But it’s important to distinguish between things that we can come to know are conscious (other humans, probably other relatively high-level animals, possibly unicellular microorganisms although I would take some convincing), things that we can come to know aren’t conscious (not sure what if anything is in that set, although the professor seems to think that “machines” are in it), and things that we can’t come to know are conscious (or at least can’t come to know it in the same way), but still might be conscious for all we know.
Even if I bought the argument that an amoeba’s actions are more like mine than the actions of any machine could ever be (which I think is in fact utterly false), that would still not be any reason to think that no machine could ever be conscious. It would just be reason to think that I could not come to know that any machine was conscious by way of the behaves-like-me argument.
Conflating the truth of a thing with one’s ability to find out that truth is the height of arrogance, not to mention silly.
“Are there any apples in the box?”
“How do you know?”
“The box is closed, and I can’t see inside. Must be empty.”
I don’t know if there’s something that it’s like to be an amoeba, or a tree, or a jackhammer, or Deep Blue. I think the whole question is deep and mysterious and fascinating. Pretending to answer it by just examining one’s pretheoretic inclinations to say things is completely unsatisfactory, and I’m disappointed in this professor for doing not much more than that.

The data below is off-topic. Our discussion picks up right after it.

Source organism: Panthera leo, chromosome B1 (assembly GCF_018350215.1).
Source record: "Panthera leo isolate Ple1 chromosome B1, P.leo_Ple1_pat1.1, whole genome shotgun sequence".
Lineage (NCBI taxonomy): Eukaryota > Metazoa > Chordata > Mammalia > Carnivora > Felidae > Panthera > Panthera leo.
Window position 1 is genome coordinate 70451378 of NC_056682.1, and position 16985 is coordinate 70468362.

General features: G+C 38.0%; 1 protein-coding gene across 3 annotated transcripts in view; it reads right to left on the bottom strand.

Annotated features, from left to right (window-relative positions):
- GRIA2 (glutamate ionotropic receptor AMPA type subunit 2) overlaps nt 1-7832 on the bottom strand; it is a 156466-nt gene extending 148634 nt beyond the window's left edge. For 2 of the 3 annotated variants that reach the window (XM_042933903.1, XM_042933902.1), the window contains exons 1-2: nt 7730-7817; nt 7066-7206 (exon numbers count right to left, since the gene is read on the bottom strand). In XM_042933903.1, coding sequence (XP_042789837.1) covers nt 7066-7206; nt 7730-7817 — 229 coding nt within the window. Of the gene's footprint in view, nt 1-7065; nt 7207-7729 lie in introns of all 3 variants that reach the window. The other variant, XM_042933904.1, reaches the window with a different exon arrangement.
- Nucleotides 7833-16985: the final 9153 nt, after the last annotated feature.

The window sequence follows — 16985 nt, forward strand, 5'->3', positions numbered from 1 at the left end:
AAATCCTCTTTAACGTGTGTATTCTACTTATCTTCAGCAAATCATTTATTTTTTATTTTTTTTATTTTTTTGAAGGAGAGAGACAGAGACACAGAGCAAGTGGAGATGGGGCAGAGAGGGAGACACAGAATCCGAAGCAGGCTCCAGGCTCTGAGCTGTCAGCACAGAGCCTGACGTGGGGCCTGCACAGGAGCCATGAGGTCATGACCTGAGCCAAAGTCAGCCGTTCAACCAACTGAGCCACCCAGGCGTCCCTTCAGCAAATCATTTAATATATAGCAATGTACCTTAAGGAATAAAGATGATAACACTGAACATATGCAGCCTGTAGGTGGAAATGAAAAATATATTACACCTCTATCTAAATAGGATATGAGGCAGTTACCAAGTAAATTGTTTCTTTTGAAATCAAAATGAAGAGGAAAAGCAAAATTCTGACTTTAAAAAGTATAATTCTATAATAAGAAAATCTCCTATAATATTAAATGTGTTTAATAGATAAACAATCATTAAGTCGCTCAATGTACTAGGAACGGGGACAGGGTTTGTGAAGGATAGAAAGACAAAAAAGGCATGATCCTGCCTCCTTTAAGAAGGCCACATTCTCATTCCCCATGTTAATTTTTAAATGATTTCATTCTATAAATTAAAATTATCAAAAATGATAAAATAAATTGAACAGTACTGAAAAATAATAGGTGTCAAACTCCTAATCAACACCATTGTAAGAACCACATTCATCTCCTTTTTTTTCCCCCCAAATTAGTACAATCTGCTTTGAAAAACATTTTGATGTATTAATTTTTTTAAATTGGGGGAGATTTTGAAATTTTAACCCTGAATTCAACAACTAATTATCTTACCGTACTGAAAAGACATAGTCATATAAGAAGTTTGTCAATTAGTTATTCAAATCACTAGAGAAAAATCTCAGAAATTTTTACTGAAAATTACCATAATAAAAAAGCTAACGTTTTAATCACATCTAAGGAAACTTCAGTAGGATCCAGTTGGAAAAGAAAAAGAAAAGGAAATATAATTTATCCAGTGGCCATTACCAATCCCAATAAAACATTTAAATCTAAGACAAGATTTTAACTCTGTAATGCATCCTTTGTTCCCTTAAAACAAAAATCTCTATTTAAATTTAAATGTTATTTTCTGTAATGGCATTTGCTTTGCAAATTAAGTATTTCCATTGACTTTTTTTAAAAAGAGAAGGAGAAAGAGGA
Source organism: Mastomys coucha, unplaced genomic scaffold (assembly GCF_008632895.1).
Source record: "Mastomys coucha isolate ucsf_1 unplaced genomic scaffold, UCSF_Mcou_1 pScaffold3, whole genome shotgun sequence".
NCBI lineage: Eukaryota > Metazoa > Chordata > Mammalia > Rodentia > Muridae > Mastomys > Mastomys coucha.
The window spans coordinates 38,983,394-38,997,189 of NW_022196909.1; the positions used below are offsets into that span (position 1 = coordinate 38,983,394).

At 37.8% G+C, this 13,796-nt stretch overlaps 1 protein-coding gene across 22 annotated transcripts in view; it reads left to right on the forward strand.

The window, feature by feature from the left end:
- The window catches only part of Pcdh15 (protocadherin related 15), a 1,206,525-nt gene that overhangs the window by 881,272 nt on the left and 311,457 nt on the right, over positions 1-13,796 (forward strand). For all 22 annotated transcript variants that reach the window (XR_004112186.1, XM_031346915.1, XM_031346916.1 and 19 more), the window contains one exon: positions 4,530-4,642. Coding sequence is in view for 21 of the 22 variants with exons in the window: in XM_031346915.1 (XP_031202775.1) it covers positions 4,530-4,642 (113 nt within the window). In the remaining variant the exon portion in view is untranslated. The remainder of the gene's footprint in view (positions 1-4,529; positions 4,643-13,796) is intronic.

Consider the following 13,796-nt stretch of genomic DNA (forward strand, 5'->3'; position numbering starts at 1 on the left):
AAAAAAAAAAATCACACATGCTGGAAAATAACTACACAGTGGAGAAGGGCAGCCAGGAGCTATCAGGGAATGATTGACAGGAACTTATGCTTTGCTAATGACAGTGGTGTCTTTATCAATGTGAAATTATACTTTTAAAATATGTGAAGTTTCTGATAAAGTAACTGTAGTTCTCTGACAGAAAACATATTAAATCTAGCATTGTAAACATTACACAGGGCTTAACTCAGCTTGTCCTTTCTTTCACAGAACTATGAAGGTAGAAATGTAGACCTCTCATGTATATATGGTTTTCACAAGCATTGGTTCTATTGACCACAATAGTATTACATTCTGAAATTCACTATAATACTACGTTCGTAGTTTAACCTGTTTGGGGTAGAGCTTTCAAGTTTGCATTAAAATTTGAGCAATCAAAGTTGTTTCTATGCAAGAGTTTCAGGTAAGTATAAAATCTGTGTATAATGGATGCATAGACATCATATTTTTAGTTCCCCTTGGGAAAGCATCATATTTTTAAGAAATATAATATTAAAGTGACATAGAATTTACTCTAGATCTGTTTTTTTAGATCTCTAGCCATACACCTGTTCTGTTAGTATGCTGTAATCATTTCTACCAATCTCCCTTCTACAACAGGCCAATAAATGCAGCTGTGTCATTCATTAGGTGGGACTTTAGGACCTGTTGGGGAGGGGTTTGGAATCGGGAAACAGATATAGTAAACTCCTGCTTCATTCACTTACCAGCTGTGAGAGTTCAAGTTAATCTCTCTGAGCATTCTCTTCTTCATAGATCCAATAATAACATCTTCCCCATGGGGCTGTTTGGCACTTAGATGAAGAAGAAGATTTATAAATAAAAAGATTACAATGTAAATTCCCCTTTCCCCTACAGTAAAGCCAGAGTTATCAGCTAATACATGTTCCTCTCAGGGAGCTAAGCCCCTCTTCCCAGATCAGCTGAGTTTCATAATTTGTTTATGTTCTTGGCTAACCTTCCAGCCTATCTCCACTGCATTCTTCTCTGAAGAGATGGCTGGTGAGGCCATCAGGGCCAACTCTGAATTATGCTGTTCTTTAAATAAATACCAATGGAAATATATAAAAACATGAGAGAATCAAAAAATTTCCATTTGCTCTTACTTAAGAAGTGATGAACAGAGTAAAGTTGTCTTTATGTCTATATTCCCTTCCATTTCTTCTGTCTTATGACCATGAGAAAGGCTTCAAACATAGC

One possible reaction to all this is to say oh, well, phht, it may be philosophically fun to speculate that maybe there’s something it’s like to be a tree, but really there isn’t, and it has no practical interest. I think it was Nagel or someone who pointed out that some extremely alien Martians might examine us and their more practical citizens might say the same thing about us, and they would be factually wrong, since in fact there is something that it is like to be one of us.
And I’d like to not be factually wrong, when feasible.
So I am really liking this wireless Bluetooth headset thing! It’s ummm this one. I bought it to work with the iPad, which it does very nicely, and it turns out that the Windows 7 laptop here also has Bluetooth, and also works nicely with it.
My only complaint is that when anything of interest happens (the signal momentarily dropping or reconnecting, one accidentally trying to turn the headset volume higher or lower than it goes, etc) it makes a LOUD BEEPING NOISE in one’s ear, which seems uncalled-for. Also switching it from the iPad to the laptop and back requires a bit more messing-around than I’d like, but maybe I just haven’t found the right buttons to push yet.
So anyway I can now listen to sounds being produced by either the iPad or the laptop without having to untangle wires, keep my head carefully within N inches of the device, or worry about having the things rudely ripped from my ears by passing cats or the corners of things.
It is very modern and shiny!
There was some other witty section title I was going to use
But I have forgotten it. :) I have also been playing Glitch, which is fun and silly, and some WoW, and always Second Life. And watching Buffy the Vampire Slayer episodes on Netflix on the iPad! Which is also fun and silly. :)